The uncertainty of RNG elements causes many players to avoid them whenever possible, preferring guaranteed effects which can be relied upon to achieve their intended goals, and RNG options are often considered to be slightly poorer than their average effect, due to the undesirability of their randomness, which also makes planning for their use much harder. However, the satisfaction of a successful roll of the dice can be very gratifying, and to some degree form a reward in itself for attempting a risky play. The seeming unfairness of being defeated by an opponent due almost entirely to luck or chance can be particularly exasperating for the loser, and particularly entertaining for the victor. Some players also choose to use cards with strong RNG elements (such as LegacyGelbin Mekkatorque) in order to add variety, unpredictability and fun to the game.

Card draw itself is inherently a randomised process, and cards granting card draw can also be considered to provide players with random effects.


For Wild format listings, see Random effect/Wild format

This section lists Hearthstone cards and Hero Powers with random effects. Note that card draw, shuffle into deck and Discover effects are not listed here, but can be found on the linked pages.

Swipe left or right to see the cards.
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In the build-up to Curse of Naxxramas, the adventure's class cards were revealed to players one by one, many of which featured Deathrattle effects, with text that did not specify that the effects were randomly targeted. This led to widespread confusion over the function of the effects. In a special forum post, Ben Brode explained that by omitting the word 'random', card text could be shortened. By establishing the rule that Deathrattles were never targetable, the developers would not have to explicitly state this on each card, which could eventually allow for the development of more "strategically deep" card effects, due to having more card space in which to describe them, potentially otherwise a limiting factor. Brode stated that "setting expectations now that triggers never allow choices allows us to make cards that otherwise would have too much text",[5] explaining that the omission of explicit statements to this effect "lays the groundwork for shortening the text."[6]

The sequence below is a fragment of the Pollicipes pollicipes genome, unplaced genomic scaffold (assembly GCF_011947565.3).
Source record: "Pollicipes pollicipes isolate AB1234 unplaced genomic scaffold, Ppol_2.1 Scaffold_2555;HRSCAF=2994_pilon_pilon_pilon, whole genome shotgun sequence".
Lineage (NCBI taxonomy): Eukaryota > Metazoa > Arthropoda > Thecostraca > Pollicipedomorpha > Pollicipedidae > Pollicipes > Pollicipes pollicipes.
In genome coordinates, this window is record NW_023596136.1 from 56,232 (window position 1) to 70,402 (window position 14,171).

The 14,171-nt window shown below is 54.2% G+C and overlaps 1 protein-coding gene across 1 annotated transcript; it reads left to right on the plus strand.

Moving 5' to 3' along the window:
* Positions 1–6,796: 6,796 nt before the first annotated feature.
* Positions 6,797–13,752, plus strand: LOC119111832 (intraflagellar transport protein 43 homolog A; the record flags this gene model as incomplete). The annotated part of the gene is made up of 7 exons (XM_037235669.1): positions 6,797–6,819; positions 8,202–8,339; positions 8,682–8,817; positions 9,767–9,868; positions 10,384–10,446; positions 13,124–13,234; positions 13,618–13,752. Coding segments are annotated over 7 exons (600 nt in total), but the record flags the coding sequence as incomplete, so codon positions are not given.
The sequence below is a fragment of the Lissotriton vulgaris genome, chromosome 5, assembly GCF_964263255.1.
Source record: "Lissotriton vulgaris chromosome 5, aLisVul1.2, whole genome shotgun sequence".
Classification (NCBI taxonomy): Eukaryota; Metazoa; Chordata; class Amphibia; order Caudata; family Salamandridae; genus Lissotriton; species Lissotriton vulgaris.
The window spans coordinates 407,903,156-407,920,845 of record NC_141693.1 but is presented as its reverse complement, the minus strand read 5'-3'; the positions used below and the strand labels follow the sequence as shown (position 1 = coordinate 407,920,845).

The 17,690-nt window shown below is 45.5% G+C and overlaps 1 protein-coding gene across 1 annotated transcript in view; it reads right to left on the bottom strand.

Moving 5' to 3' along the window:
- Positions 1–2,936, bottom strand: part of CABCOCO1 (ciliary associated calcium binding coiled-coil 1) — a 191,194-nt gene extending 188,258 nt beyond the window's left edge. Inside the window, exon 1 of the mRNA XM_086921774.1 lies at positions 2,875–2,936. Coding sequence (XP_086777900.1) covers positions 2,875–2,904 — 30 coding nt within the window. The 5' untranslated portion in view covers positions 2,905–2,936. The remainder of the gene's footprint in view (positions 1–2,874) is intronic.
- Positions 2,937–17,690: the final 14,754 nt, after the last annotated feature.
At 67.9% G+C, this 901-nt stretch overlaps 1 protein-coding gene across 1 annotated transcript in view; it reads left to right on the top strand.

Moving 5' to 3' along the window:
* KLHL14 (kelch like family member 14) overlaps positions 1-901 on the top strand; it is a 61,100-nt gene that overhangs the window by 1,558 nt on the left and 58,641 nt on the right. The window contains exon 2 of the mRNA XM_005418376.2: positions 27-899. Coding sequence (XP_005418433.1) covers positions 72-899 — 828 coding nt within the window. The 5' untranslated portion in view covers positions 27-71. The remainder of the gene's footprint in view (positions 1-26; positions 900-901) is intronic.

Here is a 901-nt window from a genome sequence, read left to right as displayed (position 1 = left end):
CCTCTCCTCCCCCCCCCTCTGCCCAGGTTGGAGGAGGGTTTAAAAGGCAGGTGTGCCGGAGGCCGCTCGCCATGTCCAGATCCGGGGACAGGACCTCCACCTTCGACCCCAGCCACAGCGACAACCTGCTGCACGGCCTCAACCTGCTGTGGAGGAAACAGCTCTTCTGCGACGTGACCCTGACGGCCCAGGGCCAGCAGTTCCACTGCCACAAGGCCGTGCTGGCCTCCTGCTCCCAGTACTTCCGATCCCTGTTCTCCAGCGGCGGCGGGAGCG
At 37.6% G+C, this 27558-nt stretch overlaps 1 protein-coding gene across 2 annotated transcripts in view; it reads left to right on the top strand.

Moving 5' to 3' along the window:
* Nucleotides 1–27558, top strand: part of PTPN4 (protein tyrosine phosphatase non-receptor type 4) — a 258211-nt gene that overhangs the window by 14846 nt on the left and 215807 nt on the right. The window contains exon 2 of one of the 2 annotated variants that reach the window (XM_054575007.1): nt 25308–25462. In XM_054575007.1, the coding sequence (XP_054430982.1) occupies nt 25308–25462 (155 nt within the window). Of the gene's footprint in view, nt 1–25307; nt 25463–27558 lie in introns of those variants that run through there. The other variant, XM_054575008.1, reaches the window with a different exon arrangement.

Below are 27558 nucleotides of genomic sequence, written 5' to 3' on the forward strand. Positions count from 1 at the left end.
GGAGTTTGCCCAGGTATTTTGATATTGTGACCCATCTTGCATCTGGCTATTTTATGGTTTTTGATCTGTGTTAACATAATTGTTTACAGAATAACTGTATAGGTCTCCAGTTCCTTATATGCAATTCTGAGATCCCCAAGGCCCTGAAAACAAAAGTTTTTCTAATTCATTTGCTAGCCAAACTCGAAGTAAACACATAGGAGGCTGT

However, in the face of player confusion and preference for random effects to be explicitly described as such, the policy was altered, and the word 'random' added to several Naxxramas cards.


  • Gnomes are known for the unpredictability of their inventions, and many gnome cards in Hearthstone feature random effects.


  1. Ben Brode on Twitter. (2014-05-23). 
  2. Ben Brode on Twitter. (2016-06-11). 
  3. Ben Brode (2014-06-05). The word "random" in card text. (official forums)
  4. Ben Brode on the official forums. (2017-02-02). 
  5. Ben Brode on Twitter. (2014-05-14). 
  6. Ben Brode on Twitter. (2014-05-14).